As Inugami tells Shiki and Akira, Kabane’s unflappable nature means he never wavers, which combined with his immortality makes him plenty strong…but it’s also sad that living with humans has sapped much of the boy in him. That said, Kabane gets the job done, separating the item causing guilt that summoned the bugs: a pair of new shoes shoplifted by one of the mom’s sons because he felt bad about her worn ones.

After being thanked for saving his mom and sibling, Kabane is officially accepted by Shiki, who was only putting him through his paces to learn more about him. Kabane gets a hammock in the bedroom with Shiki and Akira, while Inugami calls a fellow kemono colleague about having found an immortal half-demon hanyo—who could be a threat, but could also be all their salvation.

While the departure from the sleepy village sapped a bit of this episode’s lush natural beauty, the bright and straightforward personalities of Akira and Shiki, along with Tokyo’s endless lights, helped illuminate Kabane’s world, while the first case-of-the-week was an appropriately creepy intro into the kind of work the agency does on the regular. Surely more challenging cases lie ahead, and we’ll meet more kemono, but as an establishment of Kabane’s new life, this episode got the job done.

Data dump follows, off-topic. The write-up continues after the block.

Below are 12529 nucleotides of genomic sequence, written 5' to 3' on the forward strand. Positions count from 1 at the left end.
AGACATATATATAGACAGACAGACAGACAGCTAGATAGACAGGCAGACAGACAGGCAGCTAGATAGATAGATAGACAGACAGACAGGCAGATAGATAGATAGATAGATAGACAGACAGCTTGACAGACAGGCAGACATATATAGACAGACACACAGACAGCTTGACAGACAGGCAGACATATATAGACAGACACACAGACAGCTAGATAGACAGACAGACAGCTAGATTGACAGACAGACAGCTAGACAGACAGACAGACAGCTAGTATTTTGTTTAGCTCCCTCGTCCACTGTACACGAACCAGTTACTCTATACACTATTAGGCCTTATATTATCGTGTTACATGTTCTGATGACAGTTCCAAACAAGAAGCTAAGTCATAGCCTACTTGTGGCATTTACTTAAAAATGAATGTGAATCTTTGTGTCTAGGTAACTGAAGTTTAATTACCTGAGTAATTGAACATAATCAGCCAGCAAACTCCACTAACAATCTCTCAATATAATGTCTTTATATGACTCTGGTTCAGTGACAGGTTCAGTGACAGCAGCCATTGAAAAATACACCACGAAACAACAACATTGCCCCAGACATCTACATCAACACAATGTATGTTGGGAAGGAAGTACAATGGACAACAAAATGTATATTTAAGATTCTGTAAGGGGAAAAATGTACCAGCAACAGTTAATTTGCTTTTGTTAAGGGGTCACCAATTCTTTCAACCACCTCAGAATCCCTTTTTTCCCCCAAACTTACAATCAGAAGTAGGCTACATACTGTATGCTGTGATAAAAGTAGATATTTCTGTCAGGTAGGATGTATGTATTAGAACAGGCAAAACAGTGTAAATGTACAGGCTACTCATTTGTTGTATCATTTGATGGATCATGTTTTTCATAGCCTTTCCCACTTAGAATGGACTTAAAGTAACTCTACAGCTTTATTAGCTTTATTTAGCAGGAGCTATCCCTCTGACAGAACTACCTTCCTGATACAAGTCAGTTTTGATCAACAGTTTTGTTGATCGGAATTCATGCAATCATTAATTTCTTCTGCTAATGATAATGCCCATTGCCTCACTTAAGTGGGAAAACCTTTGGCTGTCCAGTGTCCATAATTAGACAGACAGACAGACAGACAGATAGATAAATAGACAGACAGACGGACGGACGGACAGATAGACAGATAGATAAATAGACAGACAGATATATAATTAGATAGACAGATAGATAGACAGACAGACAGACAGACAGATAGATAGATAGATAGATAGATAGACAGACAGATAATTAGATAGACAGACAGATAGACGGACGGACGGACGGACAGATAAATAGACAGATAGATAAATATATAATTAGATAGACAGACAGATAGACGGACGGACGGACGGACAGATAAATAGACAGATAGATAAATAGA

Kemono Jihen – 01 – (First Impressions) – Tokyo Dreamin’

Detective Inugami is on his way to a remote village to investigate strange instances of rotting livestock corpses. Yataro, the innkeeper’s son, is quick to show off to his friends, who all think Yatarou will be Tokyo-bound at some point.

Yatarou also warns Dorotabo—a boy working in the fields in lieu of school—not to go near the detective, lest the stench upset him. However, the detective, an eccentric sort named Inugami who wears a flashy suit and drives a vintage car, seems far more interested in Dorotabo than in Yatarou.

Yatarou plays the role of eager-to-please innkeeper’s son, hoping to make a good impression on a Tokyo resident, but soon after he talks to Inugami about Dorotabo in derisive terms, the detective dismisses him in favor of Dorotabo.